Putting the "log" back in Blog

Split-top Roubo: Fixing a Mistake or Stretching your Resources?

Posted on March 5th, by Andy Brownell in Gorilla Glue, Projects. No Comments

My pile of maple was less than perfect when I finished milling it. I’m lucky some of the pieces ended up flat in the first place. One of the laminate pieces for my legs had a long check on one end, and was a little thin on the other. So rather than scrapping it completely, I went ahead and cut the mortise and then needed to figure out how to get things back to square. I could have tried to mess with the shoulder of the rail/tenon, but that would require transferring angles along multiple dimensions that would match the mortise cheeks.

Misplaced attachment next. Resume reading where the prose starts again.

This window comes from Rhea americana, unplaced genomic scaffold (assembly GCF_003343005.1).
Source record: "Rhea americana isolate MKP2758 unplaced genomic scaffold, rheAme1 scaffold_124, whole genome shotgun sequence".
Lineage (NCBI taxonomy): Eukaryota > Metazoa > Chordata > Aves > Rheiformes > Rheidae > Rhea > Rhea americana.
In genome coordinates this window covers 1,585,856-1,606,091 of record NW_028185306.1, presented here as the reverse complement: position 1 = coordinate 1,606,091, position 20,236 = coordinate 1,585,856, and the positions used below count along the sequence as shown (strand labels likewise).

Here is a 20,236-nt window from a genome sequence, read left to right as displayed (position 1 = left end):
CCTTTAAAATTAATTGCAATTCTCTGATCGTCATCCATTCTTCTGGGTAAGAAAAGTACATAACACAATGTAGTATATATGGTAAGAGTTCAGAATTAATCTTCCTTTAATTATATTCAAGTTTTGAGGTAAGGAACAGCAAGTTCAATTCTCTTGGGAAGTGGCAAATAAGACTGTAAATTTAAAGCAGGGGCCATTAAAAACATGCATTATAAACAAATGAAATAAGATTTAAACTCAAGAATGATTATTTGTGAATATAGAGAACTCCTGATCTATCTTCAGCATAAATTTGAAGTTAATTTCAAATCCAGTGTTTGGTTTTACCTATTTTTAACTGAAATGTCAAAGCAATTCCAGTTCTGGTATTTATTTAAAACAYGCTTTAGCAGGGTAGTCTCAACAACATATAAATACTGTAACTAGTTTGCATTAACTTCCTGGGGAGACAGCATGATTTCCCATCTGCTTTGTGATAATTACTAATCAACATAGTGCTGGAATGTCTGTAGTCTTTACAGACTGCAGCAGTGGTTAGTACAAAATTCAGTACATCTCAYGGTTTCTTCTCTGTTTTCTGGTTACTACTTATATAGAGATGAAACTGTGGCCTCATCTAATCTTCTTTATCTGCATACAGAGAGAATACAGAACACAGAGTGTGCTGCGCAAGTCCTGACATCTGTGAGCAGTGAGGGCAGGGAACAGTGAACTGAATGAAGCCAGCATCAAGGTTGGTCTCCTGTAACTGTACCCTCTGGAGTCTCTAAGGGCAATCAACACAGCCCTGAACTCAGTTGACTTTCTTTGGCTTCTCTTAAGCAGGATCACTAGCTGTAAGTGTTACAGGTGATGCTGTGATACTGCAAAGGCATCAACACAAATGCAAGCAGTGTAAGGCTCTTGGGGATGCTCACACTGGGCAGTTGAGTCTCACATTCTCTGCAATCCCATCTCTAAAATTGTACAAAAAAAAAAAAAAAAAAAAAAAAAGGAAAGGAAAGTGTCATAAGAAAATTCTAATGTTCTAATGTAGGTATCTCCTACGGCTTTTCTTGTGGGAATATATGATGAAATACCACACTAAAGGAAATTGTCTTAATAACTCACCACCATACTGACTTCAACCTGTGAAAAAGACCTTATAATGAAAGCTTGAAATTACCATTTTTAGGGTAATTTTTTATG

Instead I transfered the mortise opening on a small shim of maple, glued it up and brought everything back into square. Considering this is along the back-side of a leg on a workbench n0body will ever see, I’m happy with the results.

Here is the step-by-step process:

The location of the mortise on the leg is ~ 1/16" out of square.

Extending mortise locations with lines to ends of piece before laying over the shim.

Transfer mortise location using guide lines to shim and remove waste.

Apply Gorilla wood glue and clamp the shim in place. I use blue painters tape to make clean-up easy.

Plane flat with a joiner plane using the true surface to bring the mortise opening back to flat.

It's not pretty, but it's filled in the location where the wood was missing along the mortise location.

The tapered shim brings everything back into square.

The results: A tight fit and good enough for a workbench.

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